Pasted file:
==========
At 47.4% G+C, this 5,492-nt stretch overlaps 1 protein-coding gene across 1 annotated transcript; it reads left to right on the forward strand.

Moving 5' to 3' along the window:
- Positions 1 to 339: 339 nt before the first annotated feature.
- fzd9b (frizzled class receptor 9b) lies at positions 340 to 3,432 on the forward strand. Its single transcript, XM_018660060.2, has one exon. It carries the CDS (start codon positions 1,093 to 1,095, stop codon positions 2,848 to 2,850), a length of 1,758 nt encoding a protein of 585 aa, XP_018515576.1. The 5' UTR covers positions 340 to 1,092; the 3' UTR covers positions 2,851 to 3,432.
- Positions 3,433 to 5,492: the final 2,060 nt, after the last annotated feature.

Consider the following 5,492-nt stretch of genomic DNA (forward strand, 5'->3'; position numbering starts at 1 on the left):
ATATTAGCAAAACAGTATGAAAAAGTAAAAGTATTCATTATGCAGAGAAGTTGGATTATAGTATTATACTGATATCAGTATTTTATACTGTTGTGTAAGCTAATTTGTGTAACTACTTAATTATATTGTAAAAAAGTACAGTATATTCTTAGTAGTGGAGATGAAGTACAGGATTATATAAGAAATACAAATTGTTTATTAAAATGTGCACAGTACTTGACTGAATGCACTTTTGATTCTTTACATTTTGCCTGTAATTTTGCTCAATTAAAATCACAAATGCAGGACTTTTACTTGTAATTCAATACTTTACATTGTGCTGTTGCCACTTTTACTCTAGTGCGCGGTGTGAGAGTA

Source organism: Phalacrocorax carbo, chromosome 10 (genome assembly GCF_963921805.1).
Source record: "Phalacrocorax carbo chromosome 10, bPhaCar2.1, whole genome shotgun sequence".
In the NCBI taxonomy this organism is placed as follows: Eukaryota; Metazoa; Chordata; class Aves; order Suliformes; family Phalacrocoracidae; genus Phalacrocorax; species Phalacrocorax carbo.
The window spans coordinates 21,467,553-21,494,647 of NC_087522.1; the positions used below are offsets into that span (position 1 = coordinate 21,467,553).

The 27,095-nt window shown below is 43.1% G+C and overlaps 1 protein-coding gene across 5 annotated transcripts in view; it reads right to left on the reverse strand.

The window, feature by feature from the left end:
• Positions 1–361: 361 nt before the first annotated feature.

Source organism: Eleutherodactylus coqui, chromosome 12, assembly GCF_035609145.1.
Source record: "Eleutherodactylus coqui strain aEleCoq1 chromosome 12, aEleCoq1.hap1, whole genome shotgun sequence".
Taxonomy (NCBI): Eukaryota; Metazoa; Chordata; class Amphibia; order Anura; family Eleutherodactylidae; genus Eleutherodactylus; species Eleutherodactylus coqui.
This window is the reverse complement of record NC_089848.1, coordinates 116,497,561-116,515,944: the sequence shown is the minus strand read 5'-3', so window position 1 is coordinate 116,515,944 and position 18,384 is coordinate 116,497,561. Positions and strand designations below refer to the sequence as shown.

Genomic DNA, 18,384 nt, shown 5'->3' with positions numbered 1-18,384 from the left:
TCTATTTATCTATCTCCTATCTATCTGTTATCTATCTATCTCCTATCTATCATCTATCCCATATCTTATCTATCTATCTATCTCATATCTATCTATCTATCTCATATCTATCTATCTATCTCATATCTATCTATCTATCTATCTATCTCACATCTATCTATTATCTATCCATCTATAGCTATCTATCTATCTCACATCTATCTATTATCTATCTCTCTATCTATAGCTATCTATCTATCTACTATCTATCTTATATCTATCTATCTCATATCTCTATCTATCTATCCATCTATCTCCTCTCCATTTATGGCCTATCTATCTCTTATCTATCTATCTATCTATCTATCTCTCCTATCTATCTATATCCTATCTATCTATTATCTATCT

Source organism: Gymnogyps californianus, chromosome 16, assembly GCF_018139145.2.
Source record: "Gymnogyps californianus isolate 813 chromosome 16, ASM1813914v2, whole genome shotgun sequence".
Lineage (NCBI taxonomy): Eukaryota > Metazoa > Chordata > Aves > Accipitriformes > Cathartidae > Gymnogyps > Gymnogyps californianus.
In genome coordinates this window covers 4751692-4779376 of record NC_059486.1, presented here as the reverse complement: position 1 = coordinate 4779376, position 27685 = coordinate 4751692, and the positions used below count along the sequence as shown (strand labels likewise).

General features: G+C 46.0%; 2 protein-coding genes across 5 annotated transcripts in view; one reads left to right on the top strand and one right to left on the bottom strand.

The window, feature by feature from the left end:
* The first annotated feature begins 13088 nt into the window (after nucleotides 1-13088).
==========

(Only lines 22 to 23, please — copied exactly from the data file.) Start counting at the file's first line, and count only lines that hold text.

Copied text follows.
Source record: "Gymnogyps californianus isolate 813 chromosome 16, ASM1813914v2, whole genome shotgun sequence".
Lineage (NCBI taxonomy): Eukaryota > Metazoa > Chordata > Aves > Accipitriformes > Cathartidae > Gymnogyps > Gymnogyps californianus.